Evaluation in Economics

Evaluation is a very important concept in economics. It is what you to when you have finished analysing. By analysing we mean giving your Definitions, Explanations, Examples and Diagrams (DEED). Show how the theories relate to the question and explain the theories. Basically analysing is drawing out the theory and then evaluation is drawing your conclusions and also challenging the analysis.

The hard part about all of this is making sure that you say enough in your analysis and in your evaluation. So you don’t forget, remember to “Do the DEED” when you analyze and then “CLASPP it all together” when you’re evaluating.

On your essay questions and data response questions (on your exams) you’ll need to evaluate. But you don’t need to evaluate in your short-answer questions.


(d.) – A clasp is something that holds things together. But (spelled with 2 P’s) it’s also an acronym for the 6 types of evaluation in IB Economics.

Use at least 3 of these in your Part B questions. Personally, I recommend to my students that they try use Stakeholders, Assumptions each time and include a third one of their choice. We always care a lot about stakeholder effects and assumptions is impressive because it shows that you really understand the theory.


-What can we conclude from the theory (that you’ve explained in your analysis)?

Long-term and short-term effects

-Is the change good in the short-term, but over in a few years it will have undesirable consequences?
-Will the policy be really hard on people in the short-run, but it fixes the long-term problem?
-Will this policy fix one problem, but create another?


-Are there some assumptions being made, that the theory depends on that may not hold true? This is the same as “ceteris paribus” –the assumption that all other things are being held equal, when in fact they might not stay constant. Explain what might change and how that would effect your analysis.
-Tell us the weaknesses in the theory?
-What is unrealistic about the theory?


-What effects would this policy (i.e. an indirect tax) have on the government, consumers, producers and the rest of society?
-Policies (i.e. price ceilings) are often made with particular stakeholders in mind, so are there undesirable effects on other parties (i.e. price increases for consumers)?
-Is the policy great for some groups, but bad for others?


-Discussing the priorities of a society, or the government is also a good way to keep things in perspective. A policy like subsidising schools is good for families, good for the long-term macro economy, but bad for tax payers who don’t have children, what are the priorities as a society?
-Is there an important normative (i.e. values aspect) that the theory doesn’t consider?

Pros and Cons

-What are the advantages and disadvantages of this policy?
-What are the costs and the benefits of this policy?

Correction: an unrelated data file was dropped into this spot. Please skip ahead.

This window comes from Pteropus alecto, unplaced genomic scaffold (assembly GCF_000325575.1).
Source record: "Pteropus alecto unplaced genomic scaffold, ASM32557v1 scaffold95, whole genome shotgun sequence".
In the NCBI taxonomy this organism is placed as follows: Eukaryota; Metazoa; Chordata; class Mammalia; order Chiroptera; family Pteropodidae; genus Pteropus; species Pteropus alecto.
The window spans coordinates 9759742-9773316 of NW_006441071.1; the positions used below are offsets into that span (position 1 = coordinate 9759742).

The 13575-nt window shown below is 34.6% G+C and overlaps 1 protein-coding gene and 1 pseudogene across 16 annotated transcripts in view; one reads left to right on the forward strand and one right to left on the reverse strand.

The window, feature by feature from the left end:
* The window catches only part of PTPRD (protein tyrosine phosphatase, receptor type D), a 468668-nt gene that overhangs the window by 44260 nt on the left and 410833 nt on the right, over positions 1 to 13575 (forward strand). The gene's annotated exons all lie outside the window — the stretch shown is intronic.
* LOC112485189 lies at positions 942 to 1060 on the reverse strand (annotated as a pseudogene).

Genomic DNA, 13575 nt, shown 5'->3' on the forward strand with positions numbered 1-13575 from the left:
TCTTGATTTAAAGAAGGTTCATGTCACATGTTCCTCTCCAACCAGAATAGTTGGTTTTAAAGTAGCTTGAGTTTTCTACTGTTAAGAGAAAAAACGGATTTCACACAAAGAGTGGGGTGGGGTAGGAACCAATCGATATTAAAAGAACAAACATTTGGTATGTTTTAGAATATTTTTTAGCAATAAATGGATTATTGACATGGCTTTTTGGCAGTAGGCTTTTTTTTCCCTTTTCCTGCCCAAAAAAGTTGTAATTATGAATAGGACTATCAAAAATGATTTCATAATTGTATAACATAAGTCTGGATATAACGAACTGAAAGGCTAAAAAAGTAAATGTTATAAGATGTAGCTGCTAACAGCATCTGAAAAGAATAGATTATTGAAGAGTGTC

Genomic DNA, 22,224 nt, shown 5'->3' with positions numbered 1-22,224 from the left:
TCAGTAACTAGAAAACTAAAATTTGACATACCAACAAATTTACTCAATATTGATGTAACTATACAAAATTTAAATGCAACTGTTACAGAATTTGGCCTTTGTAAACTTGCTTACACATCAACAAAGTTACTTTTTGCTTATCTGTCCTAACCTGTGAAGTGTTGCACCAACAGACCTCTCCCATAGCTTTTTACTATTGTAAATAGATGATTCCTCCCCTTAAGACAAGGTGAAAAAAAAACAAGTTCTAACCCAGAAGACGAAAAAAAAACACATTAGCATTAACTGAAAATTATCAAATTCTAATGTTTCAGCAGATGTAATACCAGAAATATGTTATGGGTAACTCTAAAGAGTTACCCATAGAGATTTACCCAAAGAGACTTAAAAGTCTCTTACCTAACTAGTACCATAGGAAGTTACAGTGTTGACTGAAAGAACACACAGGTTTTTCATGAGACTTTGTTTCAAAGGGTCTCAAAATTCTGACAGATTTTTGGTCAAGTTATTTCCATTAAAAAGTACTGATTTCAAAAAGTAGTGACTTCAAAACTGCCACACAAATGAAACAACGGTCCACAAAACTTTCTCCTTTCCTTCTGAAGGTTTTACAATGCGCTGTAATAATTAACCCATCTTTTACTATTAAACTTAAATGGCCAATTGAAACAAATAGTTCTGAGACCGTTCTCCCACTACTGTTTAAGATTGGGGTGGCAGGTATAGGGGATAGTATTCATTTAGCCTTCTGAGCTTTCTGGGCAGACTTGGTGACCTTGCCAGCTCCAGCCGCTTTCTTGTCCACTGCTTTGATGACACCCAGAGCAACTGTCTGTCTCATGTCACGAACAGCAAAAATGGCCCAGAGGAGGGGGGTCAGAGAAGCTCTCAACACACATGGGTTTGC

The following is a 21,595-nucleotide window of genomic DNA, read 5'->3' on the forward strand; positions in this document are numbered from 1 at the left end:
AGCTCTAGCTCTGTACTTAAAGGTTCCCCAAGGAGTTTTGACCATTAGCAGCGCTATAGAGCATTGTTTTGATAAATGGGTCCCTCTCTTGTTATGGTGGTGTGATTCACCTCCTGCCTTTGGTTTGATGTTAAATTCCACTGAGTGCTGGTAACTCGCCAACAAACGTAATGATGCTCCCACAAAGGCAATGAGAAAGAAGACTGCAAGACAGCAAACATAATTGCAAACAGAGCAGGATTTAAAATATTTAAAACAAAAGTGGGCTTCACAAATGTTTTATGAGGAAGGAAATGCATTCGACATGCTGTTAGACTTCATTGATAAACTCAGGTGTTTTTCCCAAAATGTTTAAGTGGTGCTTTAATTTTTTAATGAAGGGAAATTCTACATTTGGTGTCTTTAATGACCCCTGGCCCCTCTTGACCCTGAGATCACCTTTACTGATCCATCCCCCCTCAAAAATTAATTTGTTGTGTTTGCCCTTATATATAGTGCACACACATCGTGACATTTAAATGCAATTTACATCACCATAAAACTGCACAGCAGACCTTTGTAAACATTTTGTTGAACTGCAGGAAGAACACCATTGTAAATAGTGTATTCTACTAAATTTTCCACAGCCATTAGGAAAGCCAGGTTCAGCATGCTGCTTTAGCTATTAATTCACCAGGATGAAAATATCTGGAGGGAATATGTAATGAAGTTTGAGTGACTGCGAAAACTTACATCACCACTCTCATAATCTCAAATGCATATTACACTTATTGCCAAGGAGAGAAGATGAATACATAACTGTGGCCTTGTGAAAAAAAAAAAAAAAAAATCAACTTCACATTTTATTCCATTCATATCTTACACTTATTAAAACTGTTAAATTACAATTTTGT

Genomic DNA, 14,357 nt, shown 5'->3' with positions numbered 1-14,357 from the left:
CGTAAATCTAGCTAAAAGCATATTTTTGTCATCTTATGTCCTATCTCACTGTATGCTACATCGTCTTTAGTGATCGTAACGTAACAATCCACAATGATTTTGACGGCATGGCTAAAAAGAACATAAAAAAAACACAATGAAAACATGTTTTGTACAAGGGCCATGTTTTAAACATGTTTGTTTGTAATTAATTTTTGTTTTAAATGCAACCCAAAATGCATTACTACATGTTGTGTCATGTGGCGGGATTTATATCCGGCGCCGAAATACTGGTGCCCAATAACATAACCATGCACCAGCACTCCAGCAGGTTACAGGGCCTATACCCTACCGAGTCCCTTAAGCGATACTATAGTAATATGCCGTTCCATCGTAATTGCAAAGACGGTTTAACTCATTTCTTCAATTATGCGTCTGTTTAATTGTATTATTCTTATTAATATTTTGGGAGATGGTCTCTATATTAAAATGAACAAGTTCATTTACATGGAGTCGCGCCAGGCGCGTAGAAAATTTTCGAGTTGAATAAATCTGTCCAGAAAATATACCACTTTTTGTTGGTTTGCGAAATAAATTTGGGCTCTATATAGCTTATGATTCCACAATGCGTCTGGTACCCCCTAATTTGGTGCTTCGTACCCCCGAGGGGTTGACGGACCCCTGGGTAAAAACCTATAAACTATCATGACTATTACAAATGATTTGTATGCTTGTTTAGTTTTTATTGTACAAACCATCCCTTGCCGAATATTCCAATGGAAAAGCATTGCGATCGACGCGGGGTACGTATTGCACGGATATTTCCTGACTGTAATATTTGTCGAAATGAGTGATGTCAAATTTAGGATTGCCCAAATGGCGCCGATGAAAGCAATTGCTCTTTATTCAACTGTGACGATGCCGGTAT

-What are the arguments for and the arguments against this policy?
-This one is to double-check that you haven’t left anything out in the preceding ones.

6 Responses to Evaluation in Economics

  1. anonyomous says:

    could you please help me out as to how should i start off with my explanation for the graphs and diagrams that i have used in my essay

    • Tim Woods says:

      Basically you want to use the diagrams to help explain what the economic theory says. Economics is fully of weaknesses. It’s hard to make accurate predictions, but we use theories like the basic Supply and Demand curve to make predictions anyway. So you basically just explain how the diagram works –what it shows, using a real life example if you can remember one.

      I tell my students to explain the diagram in a way that a friend of yours, who hasn’t taken econ, would completely understand the explanation. That’s hard to do, but it’s all about writing simply.

  2. anonyomous says:

    if i have used a diagram in my ia and i want to explain it so how do i start my explanation to the diagram ,should i start with in the diagram above or below or is there any other line i should start of with

    • Tim Woods says:

      Either of those ways are fine. It’s normally best to pull in the diagram whenever you think you need it. Think about it as though you were explaining the situation to a friend. When would it make the most sense to pull the diagram into the conversation?

  3. Tim Woods says:

    Hi Kurt, You do not need to define words again in Part B or draw the same diagrams again. In both cases you can refer back to the word you’ve done in Part A. Just don’t assume the marker remembers what you just did. You’ll need to point it out to them, as in “As the diagram in Part A shows,” or, “… as defined in Part A.”

    I would certainly always recommend mentioning a related policy which was not mentioned in the question (as long as you can afford it, timewise). Obviously you’re getting most of your marks for answering the question that was asked, but it can show just how well aware you are when you can mention a policy that might be more appropriate.

    All the best!

  4. Tim Woods says:

    I explain “analysis” in Econ as using theories to explain reality. The price of apples has gone up, so using a supply and demand curve to explain why this might have happened would be analysis.

    Evaluation would be CLASPP things –basically giving perspective to your analysis, helping the reader to understand the extent to which the theory is helpful in this case, etc.

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